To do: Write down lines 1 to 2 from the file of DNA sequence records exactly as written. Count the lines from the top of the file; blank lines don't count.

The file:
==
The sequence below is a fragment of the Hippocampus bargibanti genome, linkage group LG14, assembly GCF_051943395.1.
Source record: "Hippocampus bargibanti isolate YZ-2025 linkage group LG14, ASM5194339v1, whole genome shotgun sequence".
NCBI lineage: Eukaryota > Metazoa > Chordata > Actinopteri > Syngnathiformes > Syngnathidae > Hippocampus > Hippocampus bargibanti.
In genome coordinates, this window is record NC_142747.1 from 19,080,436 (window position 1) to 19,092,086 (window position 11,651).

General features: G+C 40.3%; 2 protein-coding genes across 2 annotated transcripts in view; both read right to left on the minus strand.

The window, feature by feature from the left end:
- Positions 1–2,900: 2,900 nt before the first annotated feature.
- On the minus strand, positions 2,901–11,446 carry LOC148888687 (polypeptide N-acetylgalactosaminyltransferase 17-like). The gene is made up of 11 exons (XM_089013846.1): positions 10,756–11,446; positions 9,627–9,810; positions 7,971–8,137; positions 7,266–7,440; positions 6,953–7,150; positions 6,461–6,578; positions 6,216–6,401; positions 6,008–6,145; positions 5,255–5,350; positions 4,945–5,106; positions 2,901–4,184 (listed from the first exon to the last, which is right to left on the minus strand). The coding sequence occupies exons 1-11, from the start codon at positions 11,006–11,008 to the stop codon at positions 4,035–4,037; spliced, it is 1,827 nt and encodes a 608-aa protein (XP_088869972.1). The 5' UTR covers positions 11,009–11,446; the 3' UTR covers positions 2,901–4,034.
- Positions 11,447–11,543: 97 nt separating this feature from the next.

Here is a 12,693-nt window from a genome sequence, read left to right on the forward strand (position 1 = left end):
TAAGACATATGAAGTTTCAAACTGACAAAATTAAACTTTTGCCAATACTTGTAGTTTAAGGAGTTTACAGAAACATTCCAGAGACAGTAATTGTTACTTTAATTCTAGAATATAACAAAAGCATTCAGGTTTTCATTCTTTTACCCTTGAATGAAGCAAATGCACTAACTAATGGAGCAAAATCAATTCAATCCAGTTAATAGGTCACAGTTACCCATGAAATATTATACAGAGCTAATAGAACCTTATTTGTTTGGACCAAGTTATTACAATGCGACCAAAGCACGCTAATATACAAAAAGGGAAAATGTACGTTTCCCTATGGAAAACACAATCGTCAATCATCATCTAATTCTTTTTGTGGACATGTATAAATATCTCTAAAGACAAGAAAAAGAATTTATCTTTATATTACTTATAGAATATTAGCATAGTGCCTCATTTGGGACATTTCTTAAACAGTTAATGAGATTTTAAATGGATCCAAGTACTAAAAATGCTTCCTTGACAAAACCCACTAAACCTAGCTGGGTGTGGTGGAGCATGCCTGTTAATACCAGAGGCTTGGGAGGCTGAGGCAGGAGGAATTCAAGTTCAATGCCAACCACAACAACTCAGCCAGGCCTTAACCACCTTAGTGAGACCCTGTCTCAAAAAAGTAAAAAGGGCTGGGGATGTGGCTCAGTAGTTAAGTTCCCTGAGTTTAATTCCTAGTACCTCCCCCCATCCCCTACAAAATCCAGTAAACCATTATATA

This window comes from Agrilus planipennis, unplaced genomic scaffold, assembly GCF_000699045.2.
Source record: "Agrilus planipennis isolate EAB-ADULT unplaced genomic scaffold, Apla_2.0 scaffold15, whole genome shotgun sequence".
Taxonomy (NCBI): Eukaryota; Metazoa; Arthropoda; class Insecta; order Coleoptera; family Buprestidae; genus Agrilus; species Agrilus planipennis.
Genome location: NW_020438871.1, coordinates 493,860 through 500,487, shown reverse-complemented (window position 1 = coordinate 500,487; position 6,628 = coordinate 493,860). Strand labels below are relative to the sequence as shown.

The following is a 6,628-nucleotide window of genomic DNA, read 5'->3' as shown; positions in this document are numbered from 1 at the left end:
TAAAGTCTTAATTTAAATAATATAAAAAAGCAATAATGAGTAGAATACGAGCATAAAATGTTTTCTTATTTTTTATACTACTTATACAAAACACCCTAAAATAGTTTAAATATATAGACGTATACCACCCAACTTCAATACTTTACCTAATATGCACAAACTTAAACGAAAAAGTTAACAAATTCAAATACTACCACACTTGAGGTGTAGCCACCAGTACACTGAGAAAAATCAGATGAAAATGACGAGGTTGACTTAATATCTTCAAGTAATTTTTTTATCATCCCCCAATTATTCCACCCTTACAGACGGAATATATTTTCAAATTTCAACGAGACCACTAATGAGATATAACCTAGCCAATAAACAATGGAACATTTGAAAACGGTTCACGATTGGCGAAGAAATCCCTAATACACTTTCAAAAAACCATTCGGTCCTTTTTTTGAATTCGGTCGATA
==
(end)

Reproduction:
The sequence below is a fragment of the Hippocampus bargibanti genome, linkage group LG14, assembly GCF_051943395.1.
Source record: "Hippocampus bargibanti isolate YZ-2025 linkage group LG14, ASM5194339v1, whole genome shotgun sequence".